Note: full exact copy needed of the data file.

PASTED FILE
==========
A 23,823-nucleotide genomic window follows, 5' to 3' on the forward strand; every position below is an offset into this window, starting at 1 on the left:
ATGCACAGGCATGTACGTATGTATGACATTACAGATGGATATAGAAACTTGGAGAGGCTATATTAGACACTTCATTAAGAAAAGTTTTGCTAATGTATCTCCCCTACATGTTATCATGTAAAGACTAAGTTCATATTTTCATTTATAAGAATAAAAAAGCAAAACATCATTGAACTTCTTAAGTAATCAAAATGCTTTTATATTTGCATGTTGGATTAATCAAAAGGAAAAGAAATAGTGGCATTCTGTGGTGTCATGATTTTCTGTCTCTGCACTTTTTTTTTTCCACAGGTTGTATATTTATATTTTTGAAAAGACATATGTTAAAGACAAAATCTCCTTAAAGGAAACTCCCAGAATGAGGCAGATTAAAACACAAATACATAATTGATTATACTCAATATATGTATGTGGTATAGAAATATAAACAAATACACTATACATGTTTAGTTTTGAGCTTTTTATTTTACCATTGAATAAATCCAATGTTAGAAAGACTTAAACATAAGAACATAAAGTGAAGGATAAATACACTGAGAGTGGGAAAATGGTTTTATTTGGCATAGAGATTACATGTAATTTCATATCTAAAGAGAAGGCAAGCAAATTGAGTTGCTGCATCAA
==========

A 23,823-nucleotide genomic window follows, 5' to 3' on the forward strand; every position below is an offset into this window, starting at 1 on the left:
ATGCACAGGCATGTACGTATGTATGACATTACAGATGGATATAGAAACTTGGAGAGGCTATATTAGACACTTCATTAAGAAAAGTTTTGCTAATGTATCTCCCCTACATGTTATCATGTAAAGACTAAGTTCATATTTTCATTTATAAGAATAAAAAAGCAAAACATCATTGAACTTCTTAAGTAATCAAAATGCTTTTATATTTGCATGTTGGATTAATCAAAAGGAAAAGAAATAGTGGCATTCTGTGGTGTCATGATTTTCTGTCTCTGCACTTTTTTTTTTCCACAGGTTGTATATTTATATTTTTGAAAAGACATATGTTAAAGACAAAATCTCCTTAAAGGAAACTCCCAGAATGAGGCAGATTAAAACACAAATACATAATTGATTATACTCAATATATGTATGTGGTATAGAAATATAAACAAATACACTATACATGTTTAGTTTTGAGCTTTTTATTTTACCATTGAATAAATCCAATGTTAGAAAGACTTAAACATAAGAACATAAAGTGAAGGATAAATACACTGAGAGTGGGAAAATGGTTTTATTTGGCATAGAGATTACATGTAATTTCATATCTAAAGAGAAGGCAAGCAAATTGAGTTGCTGCATCAA